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The Changing Economy in First-Century CE Judea

In The Deadliest Fever, the rabbi and Amram, one of the elders, discuss the background of Daniel, the security guard at the Great Synagogue. Another elder, Gershon, suspicious that Daniel is at the heart of the desecration of the Torah mantle, wants him sent back to the Galilee.

“He’s the son of a tenant farmer from a once-proud family of olive growers.” Amram offers. “They, like a lot of our brethren, have had to sell off the land they’ve owned for generations just to stay solvent.”

“Yes, the new economy is a disaster for our peasants. No longer self-sufficient on their small, family-owned farms, bartering their surplus for the little else they need, they’ve suddenly had to subsist in a money-based economy.”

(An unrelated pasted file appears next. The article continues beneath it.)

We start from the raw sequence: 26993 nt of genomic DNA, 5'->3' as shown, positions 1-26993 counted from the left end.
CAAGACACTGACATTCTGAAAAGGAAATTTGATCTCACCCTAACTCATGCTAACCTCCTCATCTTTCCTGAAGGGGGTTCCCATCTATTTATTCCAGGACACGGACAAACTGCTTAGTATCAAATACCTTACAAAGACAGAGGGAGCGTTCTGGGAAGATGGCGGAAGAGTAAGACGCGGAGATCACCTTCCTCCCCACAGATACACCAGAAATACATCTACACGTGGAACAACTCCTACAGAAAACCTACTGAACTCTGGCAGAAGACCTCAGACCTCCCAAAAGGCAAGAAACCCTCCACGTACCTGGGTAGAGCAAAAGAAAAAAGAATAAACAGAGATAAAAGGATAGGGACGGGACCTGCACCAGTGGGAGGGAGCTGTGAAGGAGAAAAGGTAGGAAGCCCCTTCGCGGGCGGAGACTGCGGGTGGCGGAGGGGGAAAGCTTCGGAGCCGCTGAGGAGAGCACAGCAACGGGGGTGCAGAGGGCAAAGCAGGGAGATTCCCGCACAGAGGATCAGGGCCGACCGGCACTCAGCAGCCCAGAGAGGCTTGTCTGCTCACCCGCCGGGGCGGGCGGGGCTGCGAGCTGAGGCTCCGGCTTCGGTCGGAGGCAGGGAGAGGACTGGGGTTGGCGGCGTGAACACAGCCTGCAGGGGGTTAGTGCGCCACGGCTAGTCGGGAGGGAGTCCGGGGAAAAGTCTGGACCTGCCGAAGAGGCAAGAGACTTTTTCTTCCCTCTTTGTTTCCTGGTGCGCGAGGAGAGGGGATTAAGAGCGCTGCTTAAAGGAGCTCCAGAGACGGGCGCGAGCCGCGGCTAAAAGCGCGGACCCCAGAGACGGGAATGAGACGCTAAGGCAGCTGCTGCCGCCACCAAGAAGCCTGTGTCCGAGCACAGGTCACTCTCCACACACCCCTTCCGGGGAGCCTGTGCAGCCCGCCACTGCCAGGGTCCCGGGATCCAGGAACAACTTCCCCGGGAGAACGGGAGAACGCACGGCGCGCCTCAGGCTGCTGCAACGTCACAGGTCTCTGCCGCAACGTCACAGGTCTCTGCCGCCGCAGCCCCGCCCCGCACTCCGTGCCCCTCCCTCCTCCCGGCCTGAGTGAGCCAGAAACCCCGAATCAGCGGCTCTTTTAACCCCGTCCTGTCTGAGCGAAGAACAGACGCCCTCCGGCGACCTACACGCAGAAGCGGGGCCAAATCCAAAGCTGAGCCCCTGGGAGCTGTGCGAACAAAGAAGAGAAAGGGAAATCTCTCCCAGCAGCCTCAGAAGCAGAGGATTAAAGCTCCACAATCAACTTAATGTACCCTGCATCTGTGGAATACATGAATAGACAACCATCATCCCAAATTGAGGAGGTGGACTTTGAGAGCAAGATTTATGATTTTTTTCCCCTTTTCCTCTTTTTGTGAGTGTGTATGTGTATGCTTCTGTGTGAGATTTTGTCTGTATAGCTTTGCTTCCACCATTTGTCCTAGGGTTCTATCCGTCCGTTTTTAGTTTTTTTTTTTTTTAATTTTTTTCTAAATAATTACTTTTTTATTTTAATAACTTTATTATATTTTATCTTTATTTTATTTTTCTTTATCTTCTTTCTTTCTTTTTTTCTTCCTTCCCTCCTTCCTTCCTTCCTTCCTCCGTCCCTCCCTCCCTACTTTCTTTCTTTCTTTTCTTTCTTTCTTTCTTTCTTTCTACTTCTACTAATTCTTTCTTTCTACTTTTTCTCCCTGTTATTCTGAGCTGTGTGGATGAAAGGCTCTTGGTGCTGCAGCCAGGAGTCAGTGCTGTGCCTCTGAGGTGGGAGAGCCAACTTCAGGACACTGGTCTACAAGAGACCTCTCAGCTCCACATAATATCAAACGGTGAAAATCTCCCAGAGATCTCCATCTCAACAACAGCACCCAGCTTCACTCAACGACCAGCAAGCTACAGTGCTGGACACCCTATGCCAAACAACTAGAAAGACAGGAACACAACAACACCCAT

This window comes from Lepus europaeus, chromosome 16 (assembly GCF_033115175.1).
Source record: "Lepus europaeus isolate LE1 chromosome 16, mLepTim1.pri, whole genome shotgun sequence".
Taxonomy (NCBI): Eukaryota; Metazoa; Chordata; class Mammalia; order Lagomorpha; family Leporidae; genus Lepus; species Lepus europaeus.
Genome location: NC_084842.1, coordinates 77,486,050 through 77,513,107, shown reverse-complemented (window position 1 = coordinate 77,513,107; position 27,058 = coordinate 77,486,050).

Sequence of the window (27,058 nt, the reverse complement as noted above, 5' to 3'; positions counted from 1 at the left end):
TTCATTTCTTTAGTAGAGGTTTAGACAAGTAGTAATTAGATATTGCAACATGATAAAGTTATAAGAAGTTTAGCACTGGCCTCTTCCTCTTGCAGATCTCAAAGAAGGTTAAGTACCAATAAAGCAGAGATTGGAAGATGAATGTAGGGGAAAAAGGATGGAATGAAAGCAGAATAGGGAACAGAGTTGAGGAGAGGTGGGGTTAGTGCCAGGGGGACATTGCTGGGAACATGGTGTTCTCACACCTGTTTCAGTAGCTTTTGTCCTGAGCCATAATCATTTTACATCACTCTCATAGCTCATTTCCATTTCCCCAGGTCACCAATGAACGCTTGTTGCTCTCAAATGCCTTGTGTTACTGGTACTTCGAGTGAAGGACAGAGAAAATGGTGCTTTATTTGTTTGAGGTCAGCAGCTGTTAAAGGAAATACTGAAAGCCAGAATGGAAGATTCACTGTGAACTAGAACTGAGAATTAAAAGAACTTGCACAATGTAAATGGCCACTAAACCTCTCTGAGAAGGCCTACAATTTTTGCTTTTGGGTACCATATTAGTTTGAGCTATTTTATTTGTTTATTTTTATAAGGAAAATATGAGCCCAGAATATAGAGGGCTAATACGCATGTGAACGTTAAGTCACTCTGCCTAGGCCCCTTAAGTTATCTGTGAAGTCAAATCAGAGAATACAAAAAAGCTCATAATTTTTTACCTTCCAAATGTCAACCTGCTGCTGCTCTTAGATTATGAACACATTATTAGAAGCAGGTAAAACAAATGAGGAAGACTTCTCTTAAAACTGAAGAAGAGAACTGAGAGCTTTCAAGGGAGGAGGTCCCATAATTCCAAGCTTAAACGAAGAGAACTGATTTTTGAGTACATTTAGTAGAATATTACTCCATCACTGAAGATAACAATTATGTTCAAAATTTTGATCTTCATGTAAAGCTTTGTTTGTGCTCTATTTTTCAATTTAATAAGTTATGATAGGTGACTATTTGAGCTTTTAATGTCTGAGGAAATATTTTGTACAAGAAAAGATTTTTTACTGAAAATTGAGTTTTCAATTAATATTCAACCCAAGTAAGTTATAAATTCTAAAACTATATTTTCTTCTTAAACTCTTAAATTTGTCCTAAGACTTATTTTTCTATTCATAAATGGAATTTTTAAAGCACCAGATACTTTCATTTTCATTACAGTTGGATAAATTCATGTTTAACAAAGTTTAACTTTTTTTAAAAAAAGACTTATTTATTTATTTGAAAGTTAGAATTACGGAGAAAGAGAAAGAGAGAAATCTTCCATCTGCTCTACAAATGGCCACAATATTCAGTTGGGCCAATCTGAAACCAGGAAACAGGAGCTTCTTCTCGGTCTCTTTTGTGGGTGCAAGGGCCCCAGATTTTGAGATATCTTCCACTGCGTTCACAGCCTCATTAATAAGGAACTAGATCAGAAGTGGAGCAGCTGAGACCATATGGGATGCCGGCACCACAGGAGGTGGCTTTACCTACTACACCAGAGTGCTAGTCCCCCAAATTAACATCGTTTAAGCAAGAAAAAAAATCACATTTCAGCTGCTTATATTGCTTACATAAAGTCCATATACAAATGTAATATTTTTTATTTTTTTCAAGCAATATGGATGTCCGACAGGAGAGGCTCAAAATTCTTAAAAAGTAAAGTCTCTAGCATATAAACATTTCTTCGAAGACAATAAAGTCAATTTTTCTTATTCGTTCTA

Amram, punctuating the rabbi’s explanation with nods, adds, “And then in the wake of the Roman tax collectors, their land is seized and bought up by wealthy city dwellers who consolidate the farms into massive commercial estates. In no time, our proud peasants are working for a pittance on the very land they used to own. So, you see, our Daniel would have nothing to go back to.”

But Miriam is convinced something more sinister than a country boy’s greed is behind the desecration of the Torah mantle, which happens to be embedded with three peerless gems once belonging to King Solomon. In fact, she connects the damage to the death of a sea captain, a jewel heist in Ephesus, and the bite of a rabid bat. Follow this, her most daring exploit yet. Just click here.

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